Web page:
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200 North Main St | Bloomington, Illinois | 309-827-0428

Monday, February 18

Presidents' Day: The Vote

Starts at 12:00 PM

In addition to the annual mock election, a variety of aptly-named activities will seek to inspire visitors’ most civic-minded instincts. Ask yourself, what will be the “Voter Turnt-Out”? Who will win the “POP-ular Vote”? Do you think you can “Build a Better Ballot”? Are you ready to “Rock the Vote” with a new found friend? Do all this and more at Prez Day 2019! We are all waiting to hear those words, “And the Election Goes To…” We hope to see you there!

     The Museum is also excited to host the Connect Transit Community Bus for the second year in a row. Hop on board to meet-and-greet with Bloomington-Normal candidates vying for council seats in the upcoming April election—an election where every vote counts! All candidate participation is entirely voluntary. The McLean County Museum of History and Connect Transit in no way endorse any candidate(s).

     This family-friendly open house is free and open to the public. Sweet treats will be provided by Denny’s Doughnuts and Bakery. For more information, follow us on Facebook!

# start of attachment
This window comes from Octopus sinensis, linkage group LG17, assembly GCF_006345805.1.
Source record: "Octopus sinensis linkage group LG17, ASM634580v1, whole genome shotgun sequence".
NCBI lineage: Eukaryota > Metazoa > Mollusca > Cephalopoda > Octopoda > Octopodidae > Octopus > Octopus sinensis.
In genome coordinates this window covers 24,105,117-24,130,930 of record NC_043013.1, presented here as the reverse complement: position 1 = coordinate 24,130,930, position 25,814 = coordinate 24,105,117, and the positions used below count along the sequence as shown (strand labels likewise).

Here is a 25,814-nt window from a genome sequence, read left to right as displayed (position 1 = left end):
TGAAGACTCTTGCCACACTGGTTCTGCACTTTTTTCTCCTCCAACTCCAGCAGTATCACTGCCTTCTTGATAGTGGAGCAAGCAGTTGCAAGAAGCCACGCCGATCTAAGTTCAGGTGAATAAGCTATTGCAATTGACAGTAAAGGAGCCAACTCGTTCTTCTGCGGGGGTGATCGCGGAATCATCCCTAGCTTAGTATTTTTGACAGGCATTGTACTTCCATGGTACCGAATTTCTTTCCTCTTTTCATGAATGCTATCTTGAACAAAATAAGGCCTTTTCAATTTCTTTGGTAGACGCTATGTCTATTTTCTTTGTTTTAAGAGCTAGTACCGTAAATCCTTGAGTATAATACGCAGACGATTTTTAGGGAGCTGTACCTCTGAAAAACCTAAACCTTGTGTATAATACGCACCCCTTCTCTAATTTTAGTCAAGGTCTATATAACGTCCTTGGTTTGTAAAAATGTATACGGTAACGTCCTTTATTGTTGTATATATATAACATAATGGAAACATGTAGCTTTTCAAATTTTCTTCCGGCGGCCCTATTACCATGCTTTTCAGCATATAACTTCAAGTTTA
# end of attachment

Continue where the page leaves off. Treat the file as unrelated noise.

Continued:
Monday, February 18

Abraham Lincoln Letter Public Unveiling

Starts at 12:00 PM

The McLean County Museum of History recently acquired a historically invaluable letter written by Abraham Lincoln to Kersey Fell for its collections. 

The public unveiling will be at noon on February 18, to kick off Presidents’ Day: The Vote. The Museum will be open until 7 p.m. for viewing.

Thursday, February 21

The Soldier's Plot

Starts at 6:30 PM
200 N. Main St, Bloomington IL 61701

Join us on Thursday, February 21, 2019, at 6:30 p.m. for a screening of The Soldiers’ Plot. This 90-minute documentary tells the story of the Civil War Soldiers’ burial plot in Clinton, Illinois. Using cinematic techniques and many rarely-seen images, the production weaves a gripping tale of the hardships, perils, and life-altering events endured by the DeWitt County soldiers who left home to fight in the war—experiences much like those of McLean County soldiers. The film reconstructs the history of the sacred ground the people of DeWitt County set apart for their beloved war dead. Stick around for a Q&A with film producer Tony Long and DeWitt County historian Joey Woolridge immediately following the film.